River Pond Nature Trails
From Millinocket, follow the Baxter Park Road toward Baxter State Park. After about 13 miles, turn left on Pockwockamus Road (immediately before the painted Pockwockamus Rock). After less than a mile, turn right on the Golden Road. Less than a mile later, the River Pond Nature Trail is down a short, marked access road on the left. The primary trailhead is about a quarter mile from the Golden Road and accessible to most vehicles. A second trailhead can be reached with high-centered vehicles by following the access road for another mile.
Please note: the Golden Road is a private logging road; all visitors must yield to log trucks.
The River Pond Nature Trail is a small network of trails wandering through mixed hardwood forests and actively managed timber lands. The terrain is mostly flat with a narrow winding trail suitable for most hikers. Moose Point is a highlight of the trail, with wide views of River Pond and Mt. Katahdin looming across the lake.
River Pond Nature Trail can be enjoyed in less than an hour by a quick walk down the Tenderfoot Trail or on a longer loop. The area is best seen on the 4-mile loop that begins from the primary trailhead and connects the Tenderfoot Trail, Timber Cruisers Trail, and the Foresters Trail. A shorter loop can be made from the secondary trailhead using just the Timber Cruisers Trail and the Bluebird Trail.
Tenderfoot Trail: This is the easiest trail and best option for hikers short on time. The trail starts at the primary trailhead and weaves back and forth next to River Pond for about 0.75 miles before meeting the Bluebird Trail and Timber Cruiser Trail. Keep an eye out for moose from the couple of viewpoints overlooking River Pond.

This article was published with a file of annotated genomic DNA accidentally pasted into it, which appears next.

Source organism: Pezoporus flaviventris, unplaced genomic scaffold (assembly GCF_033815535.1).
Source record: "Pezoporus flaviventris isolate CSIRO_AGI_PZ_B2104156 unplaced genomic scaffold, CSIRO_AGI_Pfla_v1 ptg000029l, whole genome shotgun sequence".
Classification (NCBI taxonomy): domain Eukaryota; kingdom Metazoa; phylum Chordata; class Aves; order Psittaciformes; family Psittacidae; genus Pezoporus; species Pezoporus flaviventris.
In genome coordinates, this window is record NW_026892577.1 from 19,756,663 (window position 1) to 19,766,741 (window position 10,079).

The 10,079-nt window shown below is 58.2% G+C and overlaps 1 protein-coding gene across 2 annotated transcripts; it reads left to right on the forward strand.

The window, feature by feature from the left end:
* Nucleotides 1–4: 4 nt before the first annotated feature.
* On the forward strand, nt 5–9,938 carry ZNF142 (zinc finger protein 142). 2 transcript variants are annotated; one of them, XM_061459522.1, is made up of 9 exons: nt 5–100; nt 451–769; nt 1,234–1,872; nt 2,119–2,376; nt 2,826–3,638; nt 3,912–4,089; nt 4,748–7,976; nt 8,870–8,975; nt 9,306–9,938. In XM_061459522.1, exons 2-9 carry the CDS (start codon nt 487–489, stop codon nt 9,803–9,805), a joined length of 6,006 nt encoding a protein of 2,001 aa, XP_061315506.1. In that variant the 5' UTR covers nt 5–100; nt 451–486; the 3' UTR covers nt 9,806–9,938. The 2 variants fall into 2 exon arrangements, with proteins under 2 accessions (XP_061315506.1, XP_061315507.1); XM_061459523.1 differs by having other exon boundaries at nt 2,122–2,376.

Timber Cruisers Trail: This trail makes a 1.3 mile arc on the northwest side of the network, connecting with the Tenderfoot Trail by River Pond, the Foresters Trail by the Penobscot, and the Bluebird Trail on both ends. Moose Point is definitely the highlight for the whole area with wide views of River Pond and Mt. Katahdin. Large, halfway submerged rocks on the point make a great lunch spot.
Foresters Trail: This 1.7-mile trail meanders from the Timber Cruisers Trail back to the primary trailhead. Take note of changes in forest cover and species here as the trail goes back and forth between a conservation easement and actively managed timber land.
Bluebird Trail: This trail connects the secondary trailhead to other trails to the north and south.
River Drivers Trail: This is a short, 0.25-mile side trail to the West Branch Penobscot River from the Foresters Trail. The trail passes between a couple of large erratic boulders along the way.
This trail passes through a property that was acquired in part with funds from the Land for Maine’s Future program. For more information about the LMF program and the places it has helped to protect, please visit the LMF webpage.
Check for nearby geocaches to River Pond Nature Trails.
Leave No Trace Principle
Keep wildlife wild: do not feed, follow, approach, or otherwise harass wild animals. Doing so may alter their natural behaviors.